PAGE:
I posted recently about whether writers I know set goals or not, and how I manage mine. One of the things I decided was simply to focus on writing 5000 words a week, regardless of whatever project I was working on. At this time of the year, I am back at work but flexible with hours, and no teaching which means lots of headspace. So for two weeks in a row I have passed 9000 words, seemingly with ease. Gee, a few hundred more and I could be doing my own little NaNo here! But...
To coin an old cliche, I'm making hay while the sun shines. In fact, I feel like I'm baling huge rolls and mounds of it, storing it in my writing hayshed (hey, if you're going to go with a metaphor, you may as well thrash it (thresh it?) to death). One thing I'm doing is getting way ahead of a few important deadlines coming up from April onwards. I can't stand the thought of having a manuscript due in a week and still be sweating on 5000 words of a first draft. My revisions need lots of time and extra thinking to iron out plot holes and shallow characters.
But I'm also writing something else that is just for fun. I don't work on it every day because the other projects are already contracted and they are top of the list. But the fun novel came out of nowhere, I took it for a run over a few thousand words and decided to keep it going. It's not what I thought it was going to be, but that's OK. Everyone needs an outlet for their "crazy writing". Feeling like all you're doing is writing to be published (or at least to submit) can kind of kill your creative spirit sometimes.
So what will happen when work and teaching start in earnest? That time is not too far away. I am going to have to stay determined on those 5000 but, it's a positive thing, not a negative. If you make this resolution to diet, your whole outlook is about holding back or denying yourself. With the 5000, I feel like I'm continually taking steps forward. What are some of the things I have been reminded of?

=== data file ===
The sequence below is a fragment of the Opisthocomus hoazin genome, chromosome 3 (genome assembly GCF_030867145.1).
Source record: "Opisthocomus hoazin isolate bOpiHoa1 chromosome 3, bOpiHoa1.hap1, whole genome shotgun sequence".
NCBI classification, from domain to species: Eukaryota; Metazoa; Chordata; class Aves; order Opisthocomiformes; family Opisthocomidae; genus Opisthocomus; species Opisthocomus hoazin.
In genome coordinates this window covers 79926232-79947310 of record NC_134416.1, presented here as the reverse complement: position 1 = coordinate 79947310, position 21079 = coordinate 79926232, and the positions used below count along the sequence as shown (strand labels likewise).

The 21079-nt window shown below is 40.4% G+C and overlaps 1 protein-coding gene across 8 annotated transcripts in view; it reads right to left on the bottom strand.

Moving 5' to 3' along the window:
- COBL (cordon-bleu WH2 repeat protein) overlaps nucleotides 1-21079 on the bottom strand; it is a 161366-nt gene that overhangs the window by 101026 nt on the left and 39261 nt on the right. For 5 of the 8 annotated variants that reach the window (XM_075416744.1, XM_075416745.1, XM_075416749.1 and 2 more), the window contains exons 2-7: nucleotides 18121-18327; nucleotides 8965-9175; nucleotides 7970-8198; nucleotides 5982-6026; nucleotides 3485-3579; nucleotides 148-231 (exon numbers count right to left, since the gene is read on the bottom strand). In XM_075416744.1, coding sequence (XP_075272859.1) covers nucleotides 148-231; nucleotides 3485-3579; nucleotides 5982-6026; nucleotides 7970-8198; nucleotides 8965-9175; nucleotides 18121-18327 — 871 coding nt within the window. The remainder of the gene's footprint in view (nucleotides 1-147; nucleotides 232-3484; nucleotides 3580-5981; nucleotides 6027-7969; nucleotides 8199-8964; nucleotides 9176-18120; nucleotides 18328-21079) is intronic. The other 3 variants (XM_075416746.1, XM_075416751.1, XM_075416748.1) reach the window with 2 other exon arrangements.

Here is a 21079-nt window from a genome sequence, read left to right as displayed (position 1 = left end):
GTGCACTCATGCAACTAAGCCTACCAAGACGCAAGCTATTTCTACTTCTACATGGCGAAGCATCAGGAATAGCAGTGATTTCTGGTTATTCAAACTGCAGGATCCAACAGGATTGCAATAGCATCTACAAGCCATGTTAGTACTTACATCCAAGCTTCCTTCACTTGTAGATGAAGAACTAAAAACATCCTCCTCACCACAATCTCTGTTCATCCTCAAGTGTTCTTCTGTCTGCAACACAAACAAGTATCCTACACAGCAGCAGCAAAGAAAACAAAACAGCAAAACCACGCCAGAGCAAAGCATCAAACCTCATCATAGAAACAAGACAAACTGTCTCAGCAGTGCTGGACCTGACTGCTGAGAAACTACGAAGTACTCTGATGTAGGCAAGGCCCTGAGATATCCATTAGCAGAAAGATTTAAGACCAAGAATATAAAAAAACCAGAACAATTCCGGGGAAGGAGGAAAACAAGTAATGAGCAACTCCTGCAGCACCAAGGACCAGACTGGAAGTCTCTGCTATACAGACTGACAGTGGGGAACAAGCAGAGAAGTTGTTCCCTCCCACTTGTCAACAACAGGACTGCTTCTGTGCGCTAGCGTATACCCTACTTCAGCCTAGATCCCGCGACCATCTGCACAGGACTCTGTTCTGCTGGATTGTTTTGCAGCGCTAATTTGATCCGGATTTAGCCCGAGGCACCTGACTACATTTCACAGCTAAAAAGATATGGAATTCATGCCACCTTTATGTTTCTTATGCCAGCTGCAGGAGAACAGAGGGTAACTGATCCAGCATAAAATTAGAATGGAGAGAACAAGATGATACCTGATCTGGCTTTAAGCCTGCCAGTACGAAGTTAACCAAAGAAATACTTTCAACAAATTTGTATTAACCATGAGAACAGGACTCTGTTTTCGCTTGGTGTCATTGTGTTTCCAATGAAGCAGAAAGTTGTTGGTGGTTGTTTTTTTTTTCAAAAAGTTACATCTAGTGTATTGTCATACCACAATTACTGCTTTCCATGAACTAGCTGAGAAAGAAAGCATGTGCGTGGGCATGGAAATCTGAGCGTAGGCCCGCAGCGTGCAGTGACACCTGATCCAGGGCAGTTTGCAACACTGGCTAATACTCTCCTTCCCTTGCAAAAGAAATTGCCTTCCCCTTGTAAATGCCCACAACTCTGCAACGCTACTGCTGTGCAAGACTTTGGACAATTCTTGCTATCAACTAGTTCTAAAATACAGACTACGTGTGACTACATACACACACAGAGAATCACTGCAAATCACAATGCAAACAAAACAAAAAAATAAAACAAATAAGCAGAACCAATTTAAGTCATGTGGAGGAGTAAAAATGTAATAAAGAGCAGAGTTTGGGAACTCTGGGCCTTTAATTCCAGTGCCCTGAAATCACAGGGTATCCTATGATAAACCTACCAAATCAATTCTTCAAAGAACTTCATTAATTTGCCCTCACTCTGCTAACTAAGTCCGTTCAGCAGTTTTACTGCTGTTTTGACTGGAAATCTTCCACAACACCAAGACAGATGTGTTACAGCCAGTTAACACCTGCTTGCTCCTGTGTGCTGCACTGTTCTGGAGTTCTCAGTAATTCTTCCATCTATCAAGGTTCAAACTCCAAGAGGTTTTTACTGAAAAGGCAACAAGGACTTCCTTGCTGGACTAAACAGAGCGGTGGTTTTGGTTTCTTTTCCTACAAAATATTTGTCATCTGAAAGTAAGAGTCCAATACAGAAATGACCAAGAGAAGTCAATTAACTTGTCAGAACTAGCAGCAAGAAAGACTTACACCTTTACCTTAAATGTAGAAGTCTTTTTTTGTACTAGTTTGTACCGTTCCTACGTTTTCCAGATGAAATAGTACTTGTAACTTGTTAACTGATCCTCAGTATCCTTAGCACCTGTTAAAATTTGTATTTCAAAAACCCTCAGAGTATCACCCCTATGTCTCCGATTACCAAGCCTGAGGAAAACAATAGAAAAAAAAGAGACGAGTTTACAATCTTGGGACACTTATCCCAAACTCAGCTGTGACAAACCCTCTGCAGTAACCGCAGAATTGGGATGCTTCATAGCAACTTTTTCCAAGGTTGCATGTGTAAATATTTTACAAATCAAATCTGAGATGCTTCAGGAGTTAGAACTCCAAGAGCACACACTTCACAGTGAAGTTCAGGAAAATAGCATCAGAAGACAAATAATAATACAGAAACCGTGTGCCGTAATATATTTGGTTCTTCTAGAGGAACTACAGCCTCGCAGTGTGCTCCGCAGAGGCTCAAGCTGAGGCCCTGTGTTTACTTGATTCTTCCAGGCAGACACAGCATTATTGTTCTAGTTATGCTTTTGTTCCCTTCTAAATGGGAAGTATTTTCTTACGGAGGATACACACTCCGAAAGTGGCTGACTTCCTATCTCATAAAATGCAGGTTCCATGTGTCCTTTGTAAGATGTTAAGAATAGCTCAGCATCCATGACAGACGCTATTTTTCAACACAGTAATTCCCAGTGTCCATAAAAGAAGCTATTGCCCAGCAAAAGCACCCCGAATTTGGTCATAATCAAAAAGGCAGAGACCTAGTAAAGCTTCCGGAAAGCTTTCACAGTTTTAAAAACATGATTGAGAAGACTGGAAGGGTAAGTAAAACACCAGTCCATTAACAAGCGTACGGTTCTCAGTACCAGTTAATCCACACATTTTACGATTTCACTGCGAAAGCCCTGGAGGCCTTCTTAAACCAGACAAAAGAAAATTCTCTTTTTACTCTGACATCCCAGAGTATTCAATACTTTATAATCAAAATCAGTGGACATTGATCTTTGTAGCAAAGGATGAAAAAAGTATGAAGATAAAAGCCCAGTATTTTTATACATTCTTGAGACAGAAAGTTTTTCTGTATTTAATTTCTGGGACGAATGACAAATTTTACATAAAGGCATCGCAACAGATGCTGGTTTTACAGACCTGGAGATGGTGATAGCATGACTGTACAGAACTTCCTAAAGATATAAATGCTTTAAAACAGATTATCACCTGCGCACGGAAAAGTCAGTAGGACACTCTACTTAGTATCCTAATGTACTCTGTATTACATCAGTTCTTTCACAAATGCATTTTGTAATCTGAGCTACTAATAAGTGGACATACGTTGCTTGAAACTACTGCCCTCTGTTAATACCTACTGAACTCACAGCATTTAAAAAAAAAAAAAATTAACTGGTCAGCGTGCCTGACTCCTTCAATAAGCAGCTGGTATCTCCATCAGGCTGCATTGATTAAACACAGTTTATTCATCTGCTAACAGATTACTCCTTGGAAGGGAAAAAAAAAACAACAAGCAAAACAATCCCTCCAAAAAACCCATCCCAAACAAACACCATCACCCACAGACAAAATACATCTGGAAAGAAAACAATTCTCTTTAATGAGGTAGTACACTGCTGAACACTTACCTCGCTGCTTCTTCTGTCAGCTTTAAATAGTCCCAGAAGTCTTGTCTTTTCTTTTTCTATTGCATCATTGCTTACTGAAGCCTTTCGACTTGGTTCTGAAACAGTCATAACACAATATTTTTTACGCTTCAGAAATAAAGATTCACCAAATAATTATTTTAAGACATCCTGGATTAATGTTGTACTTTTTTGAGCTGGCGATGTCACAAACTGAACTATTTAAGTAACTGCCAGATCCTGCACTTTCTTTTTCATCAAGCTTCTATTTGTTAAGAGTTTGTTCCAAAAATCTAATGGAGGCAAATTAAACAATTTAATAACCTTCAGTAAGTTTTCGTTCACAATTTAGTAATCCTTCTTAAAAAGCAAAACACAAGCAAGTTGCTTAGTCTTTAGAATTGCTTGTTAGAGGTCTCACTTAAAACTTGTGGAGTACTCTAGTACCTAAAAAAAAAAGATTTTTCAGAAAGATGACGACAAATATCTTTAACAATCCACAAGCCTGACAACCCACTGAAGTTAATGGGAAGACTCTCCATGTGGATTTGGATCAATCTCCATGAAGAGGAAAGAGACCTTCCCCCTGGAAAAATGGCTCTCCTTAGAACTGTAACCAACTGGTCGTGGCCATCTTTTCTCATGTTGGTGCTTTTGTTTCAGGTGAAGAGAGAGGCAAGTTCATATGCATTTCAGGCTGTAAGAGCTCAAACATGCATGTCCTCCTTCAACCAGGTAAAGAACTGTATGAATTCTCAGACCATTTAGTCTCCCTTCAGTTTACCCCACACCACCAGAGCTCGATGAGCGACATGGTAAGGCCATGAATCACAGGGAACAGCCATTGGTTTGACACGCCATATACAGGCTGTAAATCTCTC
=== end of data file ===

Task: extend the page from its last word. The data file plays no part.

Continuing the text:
1. The more you write, the more you write. You get in a zone where writing every day seems natural, and if you haven't started by 3pm, you get irritable and start heading for the laptop.
2. While you're writing every day, the story is constantly with you. So tonight, while I was waiting for the pizza to cook, I sat and planned out the next major part of my plot.
3. When you put writing as your first priority in the day, you start to realise how many other things in your day are time-wasting - and that makes you think about how to get rid of those other things permanently.
4. You also start to realise that those guys who write full-time really mean it when they talk about discipline and some kind of routine. Whatever gets your rear end into that seat and your fingers moving on the keyboard.
5. And finally you realise that your bad ergonomic habits at the computer have to stop, otherwise you will never turn your head from side to side ever again, or lift your arm up without screaming.
6. The more you can write like this, the less likely the lapse is to happen. Fight it. Keep your word count in sight. Aim to increase it every day, even if it's only by 100 words. Every day you write will lead to more and better writing days, and no lapses.